Communist successes didn’t simply rely on Red Army battalions. Communism had a well-developed package of ideas that could be transmitted universally. Were you laid off? Try Communism! Hungry and war-weary? Peace! Land! Bread! Alienated? Communism will make you feel welcome and part of a community. It was intoxicating to many, and during the 1960s the failures of Communist societies were not as well-known or as pronounced as they later became. It was possible to believe that they might really have the solutions many were looking for. So when Walker took command of the 24th Infantry Division, he instituted a metapolitical counter-Communist ideological campaign called pro-Blue, which was carried out by his information officer, Major Archibald E. Roberts [8] (1915-2006).

This campaign was effective. One soldier later wrote [2], “I have always wondered what impact [the pro-Blue] experience had on my now right leaning view of the world.” Another wrote [2]:

Never thought of him as a “right wing fanatic” nor do I today. Thought of him as very patriotic, got the division in great shape (mandatory PT and runs daily) and to tell you the truth never did see any racist attitudes come from him (most of my NCO’s were black or Hispanic) and we received great field training. He may have been a little extreme, in some people’s eyes, but most of the men did not think so.

During the Cold War, effective anti-Communist activities were always quickly criticized by the mainstream press. Thus, the pro-Blue program was attacked by the Overseas Weekly, a soft-core porn paper that assumed the perspective of the drafted, junior enlisted soldier in its news articles and editorials. The Overseas Weekly claimed – probably correctly – that Major General Walker was distributing materials from the anti-Communist John Birch Society among his men which claimed that some elected government officials were Communists, and that Walker was also instructing his troops on how to vote. As a result, Secretary of Defense Robert McNamara fired Walker. Walker considered taking the next job offered, a plum assignment in the Pacific, but resigned his commission and embarked on a career of anti-Communism and pro-segregationist political activity.


While Edwin Walker’s Army was transforming from the rough, uneducated bunch of the 1930s to a highly-skilled cadre of technical troops in the 1950s and early ‘60s, it was also racially integrating. In the 1930s, the US Army maintained separate units for blacks and whites, although the black units were usually commanded by white officers. From 1948 through the 1950s, the Department of Defense worked diligently to ease blacks into white units, a process which is still ongoing with EO Commissions, affirmative action, and so on.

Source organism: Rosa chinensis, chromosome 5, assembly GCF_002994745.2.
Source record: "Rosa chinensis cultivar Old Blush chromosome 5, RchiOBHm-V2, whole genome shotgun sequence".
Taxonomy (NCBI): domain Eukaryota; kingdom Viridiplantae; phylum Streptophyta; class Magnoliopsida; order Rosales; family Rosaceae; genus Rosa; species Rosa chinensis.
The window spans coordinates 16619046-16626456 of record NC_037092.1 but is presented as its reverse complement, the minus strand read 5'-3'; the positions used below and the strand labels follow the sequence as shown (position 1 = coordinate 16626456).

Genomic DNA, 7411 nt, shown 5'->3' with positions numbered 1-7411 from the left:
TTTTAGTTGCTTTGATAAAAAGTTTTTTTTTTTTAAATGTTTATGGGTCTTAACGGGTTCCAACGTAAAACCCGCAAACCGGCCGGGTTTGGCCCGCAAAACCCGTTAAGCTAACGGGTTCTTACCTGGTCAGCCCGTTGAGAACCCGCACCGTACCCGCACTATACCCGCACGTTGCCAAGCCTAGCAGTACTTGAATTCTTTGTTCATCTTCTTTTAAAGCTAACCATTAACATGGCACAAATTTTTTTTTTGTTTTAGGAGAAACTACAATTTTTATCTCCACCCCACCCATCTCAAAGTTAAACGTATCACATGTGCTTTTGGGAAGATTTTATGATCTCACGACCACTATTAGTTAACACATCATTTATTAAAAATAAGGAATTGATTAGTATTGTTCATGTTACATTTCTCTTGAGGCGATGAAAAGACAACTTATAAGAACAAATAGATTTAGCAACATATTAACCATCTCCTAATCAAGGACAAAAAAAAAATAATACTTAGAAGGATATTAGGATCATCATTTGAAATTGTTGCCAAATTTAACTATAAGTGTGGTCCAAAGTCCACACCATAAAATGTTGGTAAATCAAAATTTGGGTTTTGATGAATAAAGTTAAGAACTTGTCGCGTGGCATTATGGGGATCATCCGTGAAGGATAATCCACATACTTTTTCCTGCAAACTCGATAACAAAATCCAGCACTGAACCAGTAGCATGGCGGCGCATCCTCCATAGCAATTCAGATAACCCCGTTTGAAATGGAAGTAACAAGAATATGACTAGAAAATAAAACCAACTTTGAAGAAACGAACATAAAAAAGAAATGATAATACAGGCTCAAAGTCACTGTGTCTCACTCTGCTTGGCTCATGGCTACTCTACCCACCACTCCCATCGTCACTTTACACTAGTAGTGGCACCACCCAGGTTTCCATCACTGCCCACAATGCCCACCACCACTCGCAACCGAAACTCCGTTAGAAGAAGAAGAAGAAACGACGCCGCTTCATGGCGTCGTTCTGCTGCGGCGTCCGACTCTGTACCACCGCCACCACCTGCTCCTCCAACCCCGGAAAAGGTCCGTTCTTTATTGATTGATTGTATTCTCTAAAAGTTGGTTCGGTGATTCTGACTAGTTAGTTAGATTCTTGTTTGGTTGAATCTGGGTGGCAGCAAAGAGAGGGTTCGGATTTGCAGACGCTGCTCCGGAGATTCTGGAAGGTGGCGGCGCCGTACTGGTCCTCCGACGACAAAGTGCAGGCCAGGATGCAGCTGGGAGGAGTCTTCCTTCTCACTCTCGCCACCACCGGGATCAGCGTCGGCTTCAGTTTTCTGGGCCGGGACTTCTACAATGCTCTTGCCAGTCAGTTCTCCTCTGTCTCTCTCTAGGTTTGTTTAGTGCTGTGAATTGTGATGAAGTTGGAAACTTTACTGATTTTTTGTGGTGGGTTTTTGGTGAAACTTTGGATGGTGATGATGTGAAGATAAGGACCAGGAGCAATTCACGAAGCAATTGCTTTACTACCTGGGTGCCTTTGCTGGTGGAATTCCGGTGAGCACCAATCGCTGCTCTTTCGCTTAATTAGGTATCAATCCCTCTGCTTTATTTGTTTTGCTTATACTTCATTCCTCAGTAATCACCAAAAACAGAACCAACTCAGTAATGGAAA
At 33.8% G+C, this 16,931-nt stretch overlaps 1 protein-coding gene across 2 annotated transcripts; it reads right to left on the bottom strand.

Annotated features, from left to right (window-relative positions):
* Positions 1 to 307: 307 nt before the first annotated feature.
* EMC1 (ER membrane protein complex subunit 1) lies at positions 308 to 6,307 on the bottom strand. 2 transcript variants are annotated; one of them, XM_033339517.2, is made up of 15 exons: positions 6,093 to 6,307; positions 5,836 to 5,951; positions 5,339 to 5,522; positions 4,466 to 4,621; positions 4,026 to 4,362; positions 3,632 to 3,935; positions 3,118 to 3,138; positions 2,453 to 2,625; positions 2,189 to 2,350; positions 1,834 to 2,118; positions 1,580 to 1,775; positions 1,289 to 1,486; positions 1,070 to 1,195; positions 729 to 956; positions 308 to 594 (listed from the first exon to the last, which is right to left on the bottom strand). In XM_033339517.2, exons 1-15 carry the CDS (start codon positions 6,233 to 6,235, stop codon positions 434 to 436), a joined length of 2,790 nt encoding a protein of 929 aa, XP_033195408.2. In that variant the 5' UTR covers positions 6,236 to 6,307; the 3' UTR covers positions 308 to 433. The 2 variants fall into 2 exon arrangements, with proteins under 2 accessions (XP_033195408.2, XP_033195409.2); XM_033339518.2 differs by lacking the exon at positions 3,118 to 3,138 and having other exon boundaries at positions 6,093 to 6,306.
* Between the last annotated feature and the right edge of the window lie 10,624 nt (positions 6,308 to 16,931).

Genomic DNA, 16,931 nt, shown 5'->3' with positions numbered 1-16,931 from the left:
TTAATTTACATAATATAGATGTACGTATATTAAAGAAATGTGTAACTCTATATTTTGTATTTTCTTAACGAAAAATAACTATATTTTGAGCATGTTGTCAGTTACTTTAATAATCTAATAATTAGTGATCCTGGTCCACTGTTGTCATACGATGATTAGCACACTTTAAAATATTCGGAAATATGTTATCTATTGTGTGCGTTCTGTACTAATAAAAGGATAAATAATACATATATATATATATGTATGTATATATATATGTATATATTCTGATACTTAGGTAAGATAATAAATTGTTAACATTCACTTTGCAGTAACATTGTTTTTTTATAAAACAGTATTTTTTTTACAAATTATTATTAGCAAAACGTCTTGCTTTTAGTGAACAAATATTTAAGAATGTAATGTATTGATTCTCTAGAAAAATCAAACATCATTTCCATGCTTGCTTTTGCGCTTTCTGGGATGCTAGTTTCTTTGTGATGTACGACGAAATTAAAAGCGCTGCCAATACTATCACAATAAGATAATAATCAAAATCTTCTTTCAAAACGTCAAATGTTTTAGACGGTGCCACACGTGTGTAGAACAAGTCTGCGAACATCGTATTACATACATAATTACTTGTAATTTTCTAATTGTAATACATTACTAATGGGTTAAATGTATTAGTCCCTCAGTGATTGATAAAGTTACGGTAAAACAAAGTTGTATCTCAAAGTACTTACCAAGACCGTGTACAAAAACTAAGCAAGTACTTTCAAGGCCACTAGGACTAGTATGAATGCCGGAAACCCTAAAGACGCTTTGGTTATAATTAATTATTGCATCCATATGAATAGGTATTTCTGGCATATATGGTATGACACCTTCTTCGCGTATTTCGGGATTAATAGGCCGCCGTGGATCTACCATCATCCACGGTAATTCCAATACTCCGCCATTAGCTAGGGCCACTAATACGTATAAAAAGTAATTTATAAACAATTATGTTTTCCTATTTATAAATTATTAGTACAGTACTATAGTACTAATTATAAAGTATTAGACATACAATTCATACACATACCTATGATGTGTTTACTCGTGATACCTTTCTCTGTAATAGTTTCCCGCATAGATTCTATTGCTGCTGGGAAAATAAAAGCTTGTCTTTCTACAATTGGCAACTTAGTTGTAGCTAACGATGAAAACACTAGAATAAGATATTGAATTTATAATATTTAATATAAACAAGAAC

This served several purposes. The first is that all-black units were very uneven. These ranged from effective, such as the 332nd Fighter Group (Red Tails), as well as the 9th and 10th US Cavalry regiments; to marginally effective, in the cases of the 92nd and 93rd infantry divisions; to entirely ineffective, as in the 477th Bombardment Group; to units which had a history of mutiny and mayhem, as in the cases of the 96th Engineer Battalion, and the 24th and 25th US infantry regiments. Breaking up the black units diffused and individualized those problems.

Another purpose was to beef up the combat units. Many black soldiers worked in support jobs, so truck companies were filled to one hundred ten percent-plus capacity, while line infantry companies were often at seventy percent strength.

And lastly, the military is the perfect organization in which to carry out social experiments. It’s a restrictive culture in which orders have to be followed that can make – or at least appear to make –  accomplishments in social endeavors. Once the military integrated, pro-integration politicians could contradict the claims of segregationists by pointing out that all was working well in the military. Additionally, they could then use the military to integrate anything else by force.

While Walker was rumored to have thrown a black man out of the officer’s mess in Italy during the Second World War, those who served with him said he didn’t engage in any race-realist activism as a soldier, nor did he otherwise mistreat non-whites. In fact, as a senior leader in the US Army in the late 1950s, Walker was a racial integrator, including his role in the integration of Central High School in Little Rock, Arkansas.

[9] [10] [11]

Edwin Walker’s career spanned the desegregation efforts of the American political elite, which began in the 1930s and culminated in the late 1950s. Integrationists used the military as a beta-test for integration and then used the military to integrate society.